There, There

I wrestle with sleep –
need overpowered by unease,
senses on high alert,
as if a child
trying to intuit
the degree of volatility
in father’s drunken slur

what will it take
to find rest,
to reassure
the littles
that the tyrant is gone

and life will unfold
as it will
without the stress
of constant monitoring.



You think we don’t know
what happens in the darkest hours;
that somehow slumber blankets,
plunges us into oblivion….

The same slamming of fists
that awakens you, alerts,
drags us from deepest sleep,
thrust into the violence

No amount of denial shields
from the trail of bloody droplets,
witnessing his arm on your throat,
threatening….always threatening…

we have risen to burning rubber
watched with the same submissive spite,
powerless to call for help, muted by
the futility of endless abuse, bystanders

cowered by a caregiver’s venomous spittle,
estranged witnesses,  marginalized,
held hostage by the choking reality
of an offending appendage.

(Image:  Pinterest)


Walk Away

Maniacal, trigger-crazy
big dick resolves nothing
with brutality, seeks asylum
in insanity, blames confinements
for limitations, opinionated,
wrongly focused, nerves
ungrounded, charged.

No wit can end his
cycle of oppression,
his last fair companion,
no longer supportive,
contrived investigation,
pushed for incarceration

unspeakable silence
no religion to save him
rejected at every turn

bumped into compassion
signs of pain like neon lights
beckoning the unwary, but
alibis were suspicious,
his composure too hyped
like an uncaged animal

Move on, Ladies
no Beast was ever tamed
by Beauty, even uncertain endings
would be better than life with
this expired degenerate,
don’t fall for that:
“It’s all smoke screens” pity
he is trapped, a poor example,
has broken many hearts – dead
on arrival – dons practiced humility,
wants to please but is inclined to
repeat patterns.

(Image: upstream

Day 191: The Fear Response

I am little and hiding behind the green-brocade, swivel chair in our family’s living room.  My mother is sitting on the chair, but she doesn’t see me.  The room is full of adults talking, smoking, and laughing, but I am afraid.  My father has pulled out a gun and is pointing it at another man.  I want to scream out to him to stop, but I cannot.  My voice is frozen.  I am paralyzed and helpless.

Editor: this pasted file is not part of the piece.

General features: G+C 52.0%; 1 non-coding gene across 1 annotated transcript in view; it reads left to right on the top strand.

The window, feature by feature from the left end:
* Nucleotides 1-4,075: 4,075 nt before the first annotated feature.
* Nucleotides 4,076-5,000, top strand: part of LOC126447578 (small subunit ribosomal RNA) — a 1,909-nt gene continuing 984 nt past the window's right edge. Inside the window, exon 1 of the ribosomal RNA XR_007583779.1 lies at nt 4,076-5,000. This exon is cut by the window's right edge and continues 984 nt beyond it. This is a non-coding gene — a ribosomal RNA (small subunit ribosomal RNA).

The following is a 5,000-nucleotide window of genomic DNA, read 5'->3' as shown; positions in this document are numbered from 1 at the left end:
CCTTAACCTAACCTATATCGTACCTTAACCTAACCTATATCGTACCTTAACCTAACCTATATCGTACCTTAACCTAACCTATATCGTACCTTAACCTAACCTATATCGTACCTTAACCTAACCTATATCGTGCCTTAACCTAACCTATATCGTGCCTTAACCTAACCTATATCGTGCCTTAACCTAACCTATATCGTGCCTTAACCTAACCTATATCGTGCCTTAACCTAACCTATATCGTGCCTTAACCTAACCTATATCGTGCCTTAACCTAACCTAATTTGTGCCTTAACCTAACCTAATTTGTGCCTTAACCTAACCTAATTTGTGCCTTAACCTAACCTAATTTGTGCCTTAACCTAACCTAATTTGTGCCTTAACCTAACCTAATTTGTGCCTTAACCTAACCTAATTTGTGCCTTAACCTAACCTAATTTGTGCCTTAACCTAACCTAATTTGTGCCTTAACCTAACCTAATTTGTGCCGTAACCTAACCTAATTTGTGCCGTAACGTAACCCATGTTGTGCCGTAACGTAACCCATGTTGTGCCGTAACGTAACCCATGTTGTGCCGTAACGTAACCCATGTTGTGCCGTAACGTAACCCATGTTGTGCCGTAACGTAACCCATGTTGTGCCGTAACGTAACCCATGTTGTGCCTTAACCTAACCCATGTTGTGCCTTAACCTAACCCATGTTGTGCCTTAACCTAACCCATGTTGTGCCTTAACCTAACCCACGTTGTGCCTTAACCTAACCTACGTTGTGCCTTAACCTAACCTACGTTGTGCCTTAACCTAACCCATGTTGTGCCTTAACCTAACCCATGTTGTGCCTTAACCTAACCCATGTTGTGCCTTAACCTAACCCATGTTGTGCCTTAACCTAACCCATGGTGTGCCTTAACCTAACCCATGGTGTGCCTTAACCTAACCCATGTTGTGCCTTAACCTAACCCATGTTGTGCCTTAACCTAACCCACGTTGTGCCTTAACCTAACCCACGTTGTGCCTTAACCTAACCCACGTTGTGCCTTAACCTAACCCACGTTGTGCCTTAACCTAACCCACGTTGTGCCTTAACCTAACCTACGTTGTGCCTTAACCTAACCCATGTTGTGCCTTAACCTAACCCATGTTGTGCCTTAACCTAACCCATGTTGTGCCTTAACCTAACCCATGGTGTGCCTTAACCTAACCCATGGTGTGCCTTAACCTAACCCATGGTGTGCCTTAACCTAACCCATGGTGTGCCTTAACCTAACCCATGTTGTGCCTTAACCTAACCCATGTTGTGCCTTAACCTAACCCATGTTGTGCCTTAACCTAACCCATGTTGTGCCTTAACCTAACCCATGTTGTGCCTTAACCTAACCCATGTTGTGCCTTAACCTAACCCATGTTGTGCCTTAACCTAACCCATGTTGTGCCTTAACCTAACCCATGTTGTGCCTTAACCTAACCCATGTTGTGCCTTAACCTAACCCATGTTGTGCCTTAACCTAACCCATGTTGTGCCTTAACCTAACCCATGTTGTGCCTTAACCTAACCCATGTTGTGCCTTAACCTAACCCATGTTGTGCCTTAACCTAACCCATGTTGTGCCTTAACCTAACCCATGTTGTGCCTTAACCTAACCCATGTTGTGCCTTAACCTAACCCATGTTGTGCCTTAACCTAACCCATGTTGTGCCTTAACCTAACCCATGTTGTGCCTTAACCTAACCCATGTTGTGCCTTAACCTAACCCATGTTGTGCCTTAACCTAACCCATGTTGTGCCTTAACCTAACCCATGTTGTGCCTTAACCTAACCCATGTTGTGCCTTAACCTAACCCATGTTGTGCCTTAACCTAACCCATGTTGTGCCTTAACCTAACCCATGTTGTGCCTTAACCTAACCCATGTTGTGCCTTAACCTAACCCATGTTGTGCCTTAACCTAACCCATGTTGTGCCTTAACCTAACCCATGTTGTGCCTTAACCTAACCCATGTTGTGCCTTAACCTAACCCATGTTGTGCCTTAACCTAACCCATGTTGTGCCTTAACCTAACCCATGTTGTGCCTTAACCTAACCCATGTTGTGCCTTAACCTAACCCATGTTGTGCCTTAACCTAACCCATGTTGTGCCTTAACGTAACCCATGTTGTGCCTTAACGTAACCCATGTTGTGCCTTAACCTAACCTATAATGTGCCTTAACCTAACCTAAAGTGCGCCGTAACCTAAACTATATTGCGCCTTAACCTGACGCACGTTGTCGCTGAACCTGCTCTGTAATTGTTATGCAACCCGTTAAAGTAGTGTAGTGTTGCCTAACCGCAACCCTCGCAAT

I wake up.

And remember.

My parents loved to party when I was a child, and I wanted to be part of it.  In later years, I would perch on the staircase and listen to the exploits, but the dream takes place in the early years, when we lived in a bungalow, and I would wander out of my bedroom and hide behind the living room chair, wanting to be close to my mother and hoping I wouldn’t be found out.

My father never actually owned a gun that I know of, but he did have a violent temper, and on more than one occasion ended the evening by beating up on one of the male guests.

I learned fear in my father’s home.  I learned that to step out of line was to invite violence.

What I didn’t learn is how to define that line, so I lived most of my childhood in irrational, and sometimes paralyzing fear.  Survival, unharmed, became a goal and focus.  I spent countless hours and years upon years trying to figure out how to avoid my father’s wrath.

And in the meantime, I failed to learn about a healthy fear response.

I didn’t flinch when my older sister took me to a biker bar when I was only twelve.

I didn’t think anything was amiss when I was allowed to stay out to all hours of the night, and no one asked where I’d been.

It never occurred to me to question a strange man giving me a ride home.

When home is a scary place, everything else seems tame.